Controversial website Aussie Farms will now be exposed to penalties of up to $420000 after it was brought under the Privacy Act on Saturday.
Farmers were left fuming after the animal-rights-run website published the locations and details of more than 5700 Australian farms in January, including hundreds in the Goulburn Valley and southern Riverina.
A number of the entries listed addresses and names and encouraged people to contribute images of the farms, opening farmers up to fears it would encourage trespassing and result in biosecurity breaches.
Attorney-General Christian Porter said the activities of Aussie Farms Incorporated created an unacceptable risk to hardworking farming communities and producers.
‘‘The company publishes information about Australian farmers and agricultural producers including their names and addresses, exposing them to potential trespass, biosecurity hazards, and reputational damage,’’ he said.
In a post on its Facebook page, Aussie Farms said the Privacy Act was ‘‘irrelevant’’ to the map.
‘‘This is just more smoke and mirrors to keep consumers in the dark and keep the conversation away from what’s happening to animals every day inside Australian farms and slaughterhouses. Why not let people see it and make up their own minds?’’ the group wrote in a post on Friday.
The Australian Information and Privacy Commissioner previously found that Aussie Farms Incorporated was exempt from the Privacy Act because its annual turnover was less than $3million.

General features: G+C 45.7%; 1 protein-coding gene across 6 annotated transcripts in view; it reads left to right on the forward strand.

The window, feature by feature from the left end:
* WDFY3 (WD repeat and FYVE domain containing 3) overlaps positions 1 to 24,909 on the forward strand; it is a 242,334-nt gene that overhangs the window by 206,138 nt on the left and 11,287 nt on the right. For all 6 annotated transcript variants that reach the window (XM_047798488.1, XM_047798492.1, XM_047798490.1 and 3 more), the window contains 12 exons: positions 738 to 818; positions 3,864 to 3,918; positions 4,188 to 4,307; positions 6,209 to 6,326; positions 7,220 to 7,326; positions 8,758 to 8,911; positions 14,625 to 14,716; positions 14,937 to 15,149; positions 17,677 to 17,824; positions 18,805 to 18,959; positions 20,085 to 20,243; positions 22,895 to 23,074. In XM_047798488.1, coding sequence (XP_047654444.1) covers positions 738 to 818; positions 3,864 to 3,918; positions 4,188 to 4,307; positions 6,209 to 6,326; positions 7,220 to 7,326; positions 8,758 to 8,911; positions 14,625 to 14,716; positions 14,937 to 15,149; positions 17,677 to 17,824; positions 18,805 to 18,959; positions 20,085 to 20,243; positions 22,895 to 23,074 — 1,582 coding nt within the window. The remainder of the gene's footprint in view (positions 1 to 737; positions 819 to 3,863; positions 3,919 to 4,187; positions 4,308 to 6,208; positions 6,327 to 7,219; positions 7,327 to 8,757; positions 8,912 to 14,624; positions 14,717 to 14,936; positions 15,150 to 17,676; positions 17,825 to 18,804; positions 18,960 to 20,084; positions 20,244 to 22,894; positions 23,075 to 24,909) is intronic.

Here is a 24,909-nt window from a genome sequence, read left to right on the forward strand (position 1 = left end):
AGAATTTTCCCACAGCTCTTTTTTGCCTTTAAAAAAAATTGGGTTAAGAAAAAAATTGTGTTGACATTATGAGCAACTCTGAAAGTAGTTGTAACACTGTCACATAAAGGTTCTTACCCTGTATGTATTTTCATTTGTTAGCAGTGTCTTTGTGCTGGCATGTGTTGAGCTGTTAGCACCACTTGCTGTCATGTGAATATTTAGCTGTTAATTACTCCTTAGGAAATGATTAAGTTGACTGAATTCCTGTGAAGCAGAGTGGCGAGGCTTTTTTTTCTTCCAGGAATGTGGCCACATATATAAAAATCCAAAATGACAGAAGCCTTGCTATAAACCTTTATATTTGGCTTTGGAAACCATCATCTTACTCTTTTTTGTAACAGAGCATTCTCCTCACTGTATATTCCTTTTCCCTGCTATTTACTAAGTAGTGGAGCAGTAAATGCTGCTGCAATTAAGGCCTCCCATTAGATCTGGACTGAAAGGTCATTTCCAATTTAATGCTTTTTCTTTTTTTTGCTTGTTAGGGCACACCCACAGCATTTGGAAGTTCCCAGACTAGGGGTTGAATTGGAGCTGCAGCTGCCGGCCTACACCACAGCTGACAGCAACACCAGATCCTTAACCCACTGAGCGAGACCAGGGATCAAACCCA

The change will allow the Information and Privacy Commissioner to investigate, either in response to a complaint or on its own initiative, if Aussie Farms Incorporated breaches the Privacy Act.
Federal Agriculture Minister David Littleproud said he had repeatedly asked Aussie Farms to take the website down, but the group refused.
‘‘The farming families who grow our food deserve to be able to do so without fear of invasion on their property and harm to their children,’’ Mr Littleproud said.
‘‘The Aussie Farms website is intended to be an attack map for activists and it is already working as one. The fact Aussie Farms refused to take the website down when invasions began happening on farms displayed on their map shows they intend for it to be used as an attack map for activists.
‘‘Aussie Farms will now be required to comply with the Privacy Act, which includes laws against the misuse of personal information.’’
Mr Littleproud also called on state governments to beef up trespass laws to provide real penalties for trespass.
The group argues publishing the map and farmers’ contact details is aimed at giving the public as much information as possible about potential cruelty in agriculture.